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MySQL Join, Left Join unnexpected result

Hey,

I seem to be doing something wrong in one of my queries. There are 3 tables:

-Documents
-Documents_Analyst_Mapping
-Documents_Analyst


Table structure simplified

Documents:
id | id_doc | title

Documents_Analyst_Mapping:
id_doc | analyst_id

Documents_Analyst
analyst_id | analyst_name

I am trying to display a result that looks like this:
id | id_doc | title | analyst_name


My query is bellow and it gives me more rows than expected (I guess I am making up rows as I go along...) unfortunatly I am not so great with left joins, any help is much appreciated!


SELECT docs.ida, docs.Id_Document, docs.Title, analyst.name AS Analyst_Name
FROM Documents AS docs

LEFT JOIN Documents_Analyst_Mapping AS analyst_map ON docs.Id_Document = analyst_map.Id_Document

LEFT JOIN Documents_Analyst AS analyst ON analyst_map.Analyst_Id = analyst.Analyst_Id

WHERE analyst_map.Analyst_Id = analyst.Analyst_Id
AND docs.Language = 'en'

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cdaeppen
Asked:
cdaeppen
2 Solutions
 
KalpanCommented:
please modify your query

SELECT docs.ida, docs.Id_Document, docs.Title, analyst.name AS Analyst_Name
FROM Documents AS docs

LEFT JOIN Documents_Analyst_Mapping AS analyst_map ON docs.Id_Document = analyst_map.Id_Document

LEFT JOIN Documents_Analyst AS analyst ON analyst_map.Analyst_Id = analyst.Analyst_Id

WHERE docs.Language = 'en'
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McNeticCommented:
In which way do you get more results than expected? You should get one row for each row in document_analyst_mapping. Btw, the "WHERE" clause is unnecessary and should anyways not be used to restrict what is joined.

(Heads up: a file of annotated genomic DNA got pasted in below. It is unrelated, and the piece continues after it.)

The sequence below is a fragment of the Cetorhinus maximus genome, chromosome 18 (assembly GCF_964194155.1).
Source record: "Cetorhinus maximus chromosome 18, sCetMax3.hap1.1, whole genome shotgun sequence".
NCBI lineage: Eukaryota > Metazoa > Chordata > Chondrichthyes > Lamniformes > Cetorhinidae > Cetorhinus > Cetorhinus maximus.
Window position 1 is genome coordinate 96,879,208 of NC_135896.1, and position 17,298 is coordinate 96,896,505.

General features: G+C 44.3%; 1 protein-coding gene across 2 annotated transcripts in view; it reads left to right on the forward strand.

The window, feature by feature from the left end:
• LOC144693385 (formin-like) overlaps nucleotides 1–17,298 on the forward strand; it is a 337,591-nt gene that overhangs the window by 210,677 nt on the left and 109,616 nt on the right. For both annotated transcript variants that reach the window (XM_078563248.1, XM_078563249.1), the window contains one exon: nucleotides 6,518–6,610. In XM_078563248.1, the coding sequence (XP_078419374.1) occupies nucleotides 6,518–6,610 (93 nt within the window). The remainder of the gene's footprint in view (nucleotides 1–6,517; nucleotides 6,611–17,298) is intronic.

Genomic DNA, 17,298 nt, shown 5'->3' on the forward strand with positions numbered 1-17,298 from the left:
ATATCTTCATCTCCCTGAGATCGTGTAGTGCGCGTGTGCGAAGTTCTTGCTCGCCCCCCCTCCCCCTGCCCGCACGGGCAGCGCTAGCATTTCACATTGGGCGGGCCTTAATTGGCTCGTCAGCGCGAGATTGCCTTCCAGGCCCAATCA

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mkobrinCommented:
it looks to me that you should actually be using an inner join here, because the ID fields will never be null, so I would do it as follows:


SELECT docs.id, docs.Id_Doc, docs.Title, analyst.Analyst_Name
FROM Documents AS docs

INNER JOIN Documents_Analyst_Mapping AS analyst_map ON analyst_map.Id_Doc = docs.Id_Doc

INNER JOIN Documents_Analyst AS analyst ON analyst.Analyst_Id = analyst_map.Analyst_Id

WHERE docs.Language = 'en'

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cdaeppenAuthor Commented:
@ kalmax: I've had this and it returns a lot more records than:
SELECT count(*) FROM Documents WHERE Language = "en" <- which I am using as my control

@McNetic: "You should get one row for each row in document_analyst_mapping" -> I am trying to get one row for each row in Documents, that's the point, I want to have the author name in my result next to the document title
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rmonsenCommented:
Remember that this query will create one row for each valid document <-> analyst combination, so if a document has more than one analyst, you will get more than one row for each document, which means that row count will and should be larger than your "control" query.
As McNetic correctly stated, you should expect one row for each row in document_analyst_mapping.

If you only want one row for each documents, you need to explain how you wish documents with more than one analyst to be handled.
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cdaeppenAuthor Commented:
Thanks mkobrin and rmonsen! I think mkobrin has the right idea and rmonsen made me think that maybe there are multible analysts per document giving me the funny result (though only one should be possible the tables are very old and have well over 20k records....)